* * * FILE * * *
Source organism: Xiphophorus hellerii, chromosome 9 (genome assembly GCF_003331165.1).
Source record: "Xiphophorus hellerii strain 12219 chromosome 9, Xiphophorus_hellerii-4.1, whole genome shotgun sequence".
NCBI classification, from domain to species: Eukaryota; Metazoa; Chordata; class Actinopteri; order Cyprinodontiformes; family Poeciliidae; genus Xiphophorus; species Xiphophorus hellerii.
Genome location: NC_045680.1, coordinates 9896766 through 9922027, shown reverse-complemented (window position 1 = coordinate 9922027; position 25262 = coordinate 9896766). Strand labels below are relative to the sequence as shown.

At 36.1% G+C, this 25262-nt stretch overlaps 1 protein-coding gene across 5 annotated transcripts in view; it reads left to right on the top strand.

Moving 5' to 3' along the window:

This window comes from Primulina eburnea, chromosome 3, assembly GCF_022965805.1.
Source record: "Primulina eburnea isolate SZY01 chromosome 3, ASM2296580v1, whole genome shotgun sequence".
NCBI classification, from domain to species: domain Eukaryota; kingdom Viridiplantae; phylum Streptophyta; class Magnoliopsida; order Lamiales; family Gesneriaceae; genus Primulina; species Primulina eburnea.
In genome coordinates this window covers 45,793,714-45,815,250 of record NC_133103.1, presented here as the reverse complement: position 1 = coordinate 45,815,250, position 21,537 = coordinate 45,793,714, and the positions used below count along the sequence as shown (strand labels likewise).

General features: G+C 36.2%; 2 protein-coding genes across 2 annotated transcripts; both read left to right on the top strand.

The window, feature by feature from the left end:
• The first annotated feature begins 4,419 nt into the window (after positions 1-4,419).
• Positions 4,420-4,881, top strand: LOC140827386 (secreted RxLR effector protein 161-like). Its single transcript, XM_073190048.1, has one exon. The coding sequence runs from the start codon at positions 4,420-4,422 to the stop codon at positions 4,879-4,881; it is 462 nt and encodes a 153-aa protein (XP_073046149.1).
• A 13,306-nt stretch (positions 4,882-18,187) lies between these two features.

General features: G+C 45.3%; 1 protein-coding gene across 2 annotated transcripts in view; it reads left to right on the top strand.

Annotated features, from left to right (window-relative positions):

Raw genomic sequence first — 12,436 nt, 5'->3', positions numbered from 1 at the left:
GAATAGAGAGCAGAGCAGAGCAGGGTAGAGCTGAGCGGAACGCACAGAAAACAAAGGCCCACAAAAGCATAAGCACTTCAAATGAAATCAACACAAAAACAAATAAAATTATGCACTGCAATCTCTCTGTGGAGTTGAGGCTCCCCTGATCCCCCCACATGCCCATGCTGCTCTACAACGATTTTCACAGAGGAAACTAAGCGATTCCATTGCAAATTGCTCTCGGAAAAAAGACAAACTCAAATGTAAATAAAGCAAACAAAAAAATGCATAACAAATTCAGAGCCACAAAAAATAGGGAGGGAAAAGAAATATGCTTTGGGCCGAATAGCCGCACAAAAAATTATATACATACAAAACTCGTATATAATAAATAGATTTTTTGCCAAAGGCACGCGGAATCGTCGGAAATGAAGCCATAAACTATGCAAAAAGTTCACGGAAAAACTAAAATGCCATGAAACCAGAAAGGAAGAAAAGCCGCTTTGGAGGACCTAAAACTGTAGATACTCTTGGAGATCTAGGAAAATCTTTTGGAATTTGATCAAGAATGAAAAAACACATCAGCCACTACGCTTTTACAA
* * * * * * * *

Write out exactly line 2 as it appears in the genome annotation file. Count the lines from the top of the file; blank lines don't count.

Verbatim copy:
Source record: "Xiphophorus hellerii strain 12219 chromosome 9, Xiphophorus_hellerii-4.1, whole genome shotgun sequence".